RSA 2017: Ad Hoc Threat Intelligence with ExtraHop and Octoblu

In his RSA Conference session, Ad Hoc Threat Intelligence, ExtraHop Solutions Architect John Smith describes the tools you need to engage in close-quarters combat with malware.

This is ground-zero for a Cryptowall infection: An employee downloads malicious Flash content.

How quickly can your incident response team react?

OctobluExtraHop Octoblu makes it easy to orchestrate automation based on events detected by ExtraHop.

With today's toolset, IT organizations are not equipped to deal with threats that bypass their perimeter and endpoint defenses. The data tells us that attackers are finding ways around organizations' hardened defenses, much like the walking dead worming their way beneath your perimeter walls.

Today's malware authors have tools to run checks against antivirus software and can churn out new variants with the push of a button. We're now the human survivors trying to stay alive in the zombie apocalypse! According to the latest Verizon Data Breach Investigations Report, 93% of compromises occur within minutes. Current toolsets don't have the shutter speed to consistently catch these threats.

If security teams want to get quick enough to fight hand-to-hand against the undead hordes, they're going to have get creative. That's the gist of the Ad hoc Threat Intelligence: Two unlikely partners combine to enhance Intel session that Citrix's Chris Matthieu and I are presenting today at RSA Conference.

Stick and Move! Today's InfoSec Is Hand-to-Hand Combat

In our session, I will demonstrate how security teams can respond within seconds to critical events such as when a user unwittingly downloads malicious Flash content. This is an eye-catching example, but here are the key points and next steps I'm hoping to convey:

  • Even the best, most accurate threat intelligence is ineffective unless combined with your local real-time intelligence (what's happening right now in your environment).
  • You can gather meaningful local intelligence from multiple places that may not be part of your security practice now, such as application performance monitoring tools that write to a database or PCAPs from a SPAN aggregator. Look at your organization's current assets and see what information collected can be accessed through open architectures.
  • Your teams need to embrace the DevOps/SecOps mindset and learn Python and/or Javascript. APIs are your friend because they thread together disparate but complementary data and allow you take advantage of open-source threat intelligence. And, as in my example, they enable you to evaluate your transactions on-premises instead of sending data to the cloud.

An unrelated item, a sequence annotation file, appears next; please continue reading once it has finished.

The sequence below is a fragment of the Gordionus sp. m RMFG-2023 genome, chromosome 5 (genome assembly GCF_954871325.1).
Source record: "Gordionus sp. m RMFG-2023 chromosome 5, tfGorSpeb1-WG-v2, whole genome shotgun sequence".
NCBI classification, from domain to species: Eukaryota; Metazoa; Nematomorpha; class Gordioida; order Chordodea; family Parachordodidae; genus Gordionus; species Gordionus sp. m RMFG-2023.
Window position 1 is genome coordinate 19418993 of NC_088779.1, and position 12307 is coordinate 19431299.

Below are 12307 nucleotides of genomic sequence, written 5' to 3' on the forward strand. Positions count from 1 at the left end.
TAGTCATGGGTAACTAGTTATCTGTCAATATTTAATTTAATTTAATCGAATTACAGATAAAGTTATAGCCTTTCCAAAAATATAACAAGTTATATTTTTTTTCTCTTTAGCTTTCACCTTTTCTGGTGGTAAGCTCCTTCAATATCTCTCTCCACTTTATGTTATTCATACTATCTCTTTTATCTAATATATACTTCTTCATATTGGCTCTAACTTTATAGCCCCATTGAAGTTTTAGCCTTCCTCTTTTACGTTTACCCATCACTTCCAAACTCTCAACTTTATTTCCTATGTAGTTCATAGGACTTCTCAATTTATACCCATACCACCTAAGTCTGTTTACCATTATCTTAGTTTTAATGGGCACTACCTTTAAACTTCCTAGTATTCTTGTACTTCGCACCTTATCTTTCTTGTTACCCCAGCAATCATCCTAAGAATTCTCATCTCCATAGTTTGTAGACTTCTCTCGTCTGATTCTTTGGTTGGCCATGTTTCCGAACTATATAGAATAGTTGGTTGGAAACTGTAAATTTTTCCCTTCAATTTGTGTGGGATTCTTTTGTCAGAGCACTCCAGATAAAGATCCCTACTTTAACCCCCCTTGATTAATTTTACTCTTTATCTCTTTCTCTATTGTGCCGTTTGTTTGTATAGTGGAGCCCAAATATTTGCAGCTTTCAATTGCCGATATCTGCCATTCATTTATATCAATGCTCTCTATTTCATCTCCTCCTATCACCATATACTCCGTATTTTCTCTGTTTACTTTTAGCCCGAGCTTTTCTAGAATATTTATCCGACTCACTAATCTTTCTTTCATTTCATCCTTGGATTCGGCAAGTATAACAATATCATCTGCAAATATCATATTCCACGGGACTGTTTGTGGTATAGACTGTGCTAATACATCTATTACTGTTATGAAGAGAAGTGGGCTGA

• The people with the skills you need are likely in your organization already. You should evaluate your team's skills matrix and build up development skills or "deputize" developers on other teams to help out.

Ad Hoc Threat Intelligence Example

You may not be at RSA to attend the session, but you can still watch the basic demo where I show how to run ad hoc threat intelligence in the video below.

Things that happen within seconds:
ExtraHop - Observes URI from external source with .swf extension and triggers a JSON message to Octoblu containing the URI and IP addresses for both server and client. ExtraHop also captures a precision PCAP (only the packets comprising the suspect flow) for digital evidence.
Octoblu - Receives the JSON message from ExtraHop and sends the suspect IP to the VirusTotal API for analysis. Octoblu consolidates the data from ExtraHop and VirusTotal into a message sent to the incident response team. Octoblu can also trigger automated firewall and network access control actions to block malicious IPs and/or quarantine an infected client.
VirusTotal API - Provides "rap sheet" on malicious IPs, including associated domains, URLs, and files.

If you'd like to talk to me about this solution or ExtraHop in general, I'll be at our booth (N4813) in the North Expo Hall.

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